Bound To Stay Bound

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 City of the plague god
 Author: Chadda, Sarwat

 Publisher:  Disney/Hyperion (2021)

 Classification: Fiction
 Physical Description: 383 p.,  21 cm

 BTSB No: 204209 ISBN: 9781368051507
 Ages: 8-12 Grades: 3-7

 Subjects:
 Heroes -- Fiction
 Assyro-Babylonian mythology -- Fiction
 Iraqi Americans -- Fiction
 Diseases -- Fiction
 New York (N.Y.) -- Fiction

Price: $20.76

Summary:
Characters from the Epic of Gilgamesh populate this high-stakes contemporary adventure in which all of Manhattan is threatened by the ancient god of plagues.

Accelerated Reader Information:
   Interest Level: MG
   Reading Level: 4.50
   Points: 11.0   Quiz: 510646

Reviews:
   Kirkus Reviews (11/01/20)
   School Library Journal (11/01/20)
   Booklist (12/01/20)
 The Bulletin of the Center for Children's Books (12/01/20)

Full Text Reviews:

School Library Journal - 11/01/2020 Gr 5–7—Thirteen-year-old Sikander Aziz's parents are the patients zero of a plague attacking New York City. Before they were isolated in a hospital ward, Sik's parents, who are Iraqi refugees, owned a successful deli in Manhattan, which thrived even as the family grieved the recent loss of Sik's older brother Mo. When Sik finds out that Nergal, a Mesopotamian plague god, is behind the pandemic, he teams up with new friend Belet and her adoptive mother, the goddess Ishtar, before bringing Gilgamesh out of retirement. This is a lush read with high appeal, full of apocalyptic drama, fight scenes, and stomach-churning descriptions of Nergal and his band of demons, balanced with Sik's dry humor and a cast of quirky, vivid characters. Belet is a brilliant fighter and is best friends with Kasasu, her sarcastic, talking sword; Gilgamesh is a pacifist and vegan baker; and Mo's friend Daoud (and, readers eventually learn, his great love) is a vain actor in denial that he is being typecast as a terrorist. There are other instances of Islamophobia in the story, and Muslim identity is an essential theme. The dialogue includes Arabic phrases and terms relating to Islam, all listed in a glossary, and there is even a reconciliation between Sik's Muslim faith and the existence of multiple gods and goddesses. VERDICT Featuring gods and goddesses and, importantly, Muslim heroes, this #OwnVoices tale eerily echoes our pandemic present; but readers will find escape in the entertaining balance of an apocalyptic setting with irreverent humor.—Lisa Goldstein, Brooklyn P.L. - Copyright 2020 Publishers Weekly, Library Journal and/or School Library Journal used with permission.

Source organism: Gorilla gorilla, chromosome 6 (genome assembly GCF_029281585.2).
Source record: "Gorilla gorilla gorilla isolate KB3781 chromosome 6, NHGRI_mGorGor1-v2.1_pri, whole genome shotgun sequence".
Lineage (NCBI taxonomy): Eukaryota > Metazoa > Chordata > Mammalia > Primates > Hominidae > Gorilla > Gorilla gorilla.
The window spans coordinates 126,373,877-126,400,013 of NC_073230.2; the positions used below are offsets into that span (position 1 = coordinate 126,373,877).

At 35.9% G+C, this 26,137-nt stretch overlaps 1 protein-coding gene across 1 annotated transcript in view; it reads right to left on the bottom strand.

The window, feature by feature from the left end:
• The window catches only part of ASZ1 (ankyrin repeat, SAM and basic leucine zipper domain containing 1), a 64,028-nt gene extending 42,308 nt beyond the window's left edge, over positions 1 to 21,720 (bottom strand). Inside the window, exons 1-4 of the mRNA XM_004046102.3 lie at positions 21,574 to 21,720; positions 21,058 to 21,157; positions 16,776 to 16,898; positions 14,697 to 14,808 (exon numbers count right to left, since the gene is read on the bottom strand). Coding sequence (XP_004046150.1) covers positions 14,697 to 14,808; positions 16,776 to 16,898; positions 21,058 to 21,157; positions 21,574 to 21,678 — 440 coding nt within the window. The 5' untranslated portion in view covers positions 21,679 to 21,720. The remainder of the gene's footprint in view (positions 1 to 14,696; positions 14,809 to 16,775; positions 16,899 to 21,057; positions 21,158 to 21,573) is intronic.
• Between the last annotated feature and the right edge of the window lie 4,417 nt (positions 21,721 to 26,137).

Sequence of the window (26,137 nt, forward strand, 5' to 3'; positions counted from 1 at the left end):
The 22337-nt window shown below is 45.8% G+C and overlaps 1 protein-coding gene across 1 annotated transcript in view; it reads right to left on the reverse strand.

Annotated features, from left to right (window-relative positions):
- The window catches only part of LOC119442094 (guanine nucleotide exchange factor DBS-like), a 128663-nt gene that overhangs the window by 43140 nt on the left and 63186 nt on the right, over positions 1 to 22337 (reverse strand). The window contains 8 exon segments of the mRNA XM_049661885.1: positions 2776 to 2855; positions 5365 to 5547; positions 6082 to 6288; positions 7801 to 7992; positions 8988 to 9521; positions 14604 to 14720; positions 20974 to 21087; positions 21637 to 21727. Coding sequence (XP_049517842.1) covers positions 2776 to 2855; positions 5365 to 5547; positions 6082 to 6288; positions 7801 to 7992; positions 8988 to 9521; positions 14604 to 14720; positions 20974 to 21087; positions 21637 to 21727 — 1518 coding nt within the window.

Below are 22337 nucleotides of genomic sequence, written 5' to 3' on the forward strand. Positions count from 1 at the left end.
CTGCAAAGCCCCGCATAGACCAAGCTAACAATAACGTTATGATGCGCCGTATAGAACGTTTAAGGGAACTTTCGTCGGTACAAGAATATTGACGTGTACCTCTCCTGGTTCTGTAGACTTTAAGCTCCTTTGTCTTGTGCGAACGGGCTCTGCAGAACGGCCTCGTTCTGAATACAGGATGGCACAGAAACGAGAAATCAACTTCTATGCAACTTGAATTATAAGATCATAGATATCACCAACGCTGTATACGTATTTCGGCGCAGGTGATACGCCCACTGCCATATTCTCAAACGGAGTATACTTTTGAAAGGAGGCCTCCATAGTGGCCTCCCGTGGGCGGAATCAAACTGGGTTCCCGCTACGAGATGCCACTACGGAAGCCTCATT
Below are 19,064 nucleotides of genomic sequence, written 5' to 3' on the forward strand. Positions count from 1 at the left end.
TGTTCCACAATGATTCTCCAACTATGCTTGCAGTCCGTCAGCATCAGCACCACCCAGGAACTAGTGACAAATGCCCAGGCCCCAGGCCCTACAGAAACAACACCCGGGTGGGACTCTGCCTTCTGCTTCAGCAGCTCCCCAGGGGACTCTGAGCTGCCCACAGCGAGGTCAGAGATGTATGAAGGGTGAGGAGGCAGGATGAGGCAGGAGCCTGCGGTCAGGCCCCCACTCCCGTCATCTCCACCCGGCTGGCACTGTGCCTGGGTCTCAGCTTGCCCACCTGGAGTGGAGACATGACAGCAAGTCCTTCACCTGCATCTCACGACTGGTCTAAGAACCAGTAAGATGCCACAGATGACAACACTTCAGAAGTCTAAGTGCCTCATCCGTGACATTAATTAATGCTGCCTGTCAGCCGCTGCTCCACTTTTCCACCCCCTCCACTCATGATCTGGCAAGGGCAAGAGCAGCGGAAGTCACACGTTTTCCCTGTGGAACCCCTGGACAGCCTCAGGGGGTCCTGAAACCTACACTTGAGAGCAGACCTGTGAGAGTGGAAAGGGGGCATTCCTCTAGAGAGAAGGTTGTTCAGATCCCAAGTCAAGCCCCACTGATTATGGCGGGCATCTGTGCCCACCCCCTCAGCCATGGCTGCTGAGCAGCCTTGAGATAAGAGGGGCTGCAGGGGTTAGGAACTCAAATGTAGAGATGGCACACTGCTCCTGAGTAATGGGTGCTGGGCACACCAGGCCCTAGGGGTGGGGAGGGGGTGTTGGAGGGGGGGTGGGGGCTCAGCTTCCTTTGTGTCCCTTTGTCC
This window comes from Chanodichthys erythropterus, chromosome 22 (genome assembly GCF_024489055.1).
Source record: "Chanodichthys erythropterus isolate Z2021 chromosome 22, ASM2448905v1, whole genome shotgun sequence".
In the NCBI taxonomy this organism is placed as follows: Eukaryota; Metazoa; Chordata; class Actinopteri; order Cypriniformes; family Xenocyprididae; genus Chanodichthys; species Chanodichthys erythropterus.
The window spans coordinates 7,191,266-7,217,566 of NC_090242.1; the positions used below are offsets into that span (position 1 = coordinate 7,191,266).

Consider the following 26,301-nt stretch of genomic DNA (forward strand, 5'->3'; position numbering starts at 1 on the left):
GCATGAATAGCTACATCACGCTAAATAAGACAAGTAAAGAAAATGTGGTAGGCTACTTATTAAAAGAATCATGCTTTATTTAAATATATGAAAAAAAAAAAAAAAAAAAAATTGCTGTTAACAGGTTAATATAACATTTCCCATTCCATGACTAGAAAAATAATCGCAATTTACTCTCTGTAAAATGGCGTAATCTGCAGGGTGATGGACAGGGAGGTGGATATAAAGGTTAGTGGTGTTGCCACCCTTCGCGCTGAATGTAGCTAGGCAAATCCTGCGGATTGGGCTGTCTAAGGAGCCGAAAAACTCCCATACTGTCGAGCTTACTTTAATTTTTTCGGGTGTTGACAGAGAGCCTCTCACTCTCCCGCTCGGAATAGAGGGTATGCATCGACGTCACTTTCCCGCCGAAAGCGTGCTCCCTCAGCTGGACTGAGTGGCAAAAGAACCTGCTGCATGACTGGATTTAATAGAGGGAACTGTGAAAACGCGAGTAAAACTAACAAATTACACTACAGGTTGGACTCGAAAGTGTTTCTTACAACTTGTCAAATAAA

Booklist - 12/01/2020 Sikander “Sik” Aziz, a Muslim boy, works all night at his parents’ New York deli in the aftermath of his brother Mo’s death. As he closes up late one night, Sik is attacked by two gangly and gross demons, and despite his wish to stay in “the real world,” he gets a quick and not-at-all warm welcome from Nergal, the Mesopotamian god of disease and war. Nergal is certain that Mo stole something from him during a trip to Iraq, and has come to collect—and he’s willing to kill all of New York if he doesn’t get what he’s looking for. When it turns out that Sik’s classmate Belet is the adopted daughter of love goddess Ishtar, Sik has to face facts: the real world just got a lot more interesting. Sik has the trademark snark and humor of all heroes from Riordan's imprint, which makes this venture into one of the world’s oldest mythologies more fun—and is especially appreciated given that this villain is a plague god making his literary debut during a pandemic. - Copyright 2020 Booklist.

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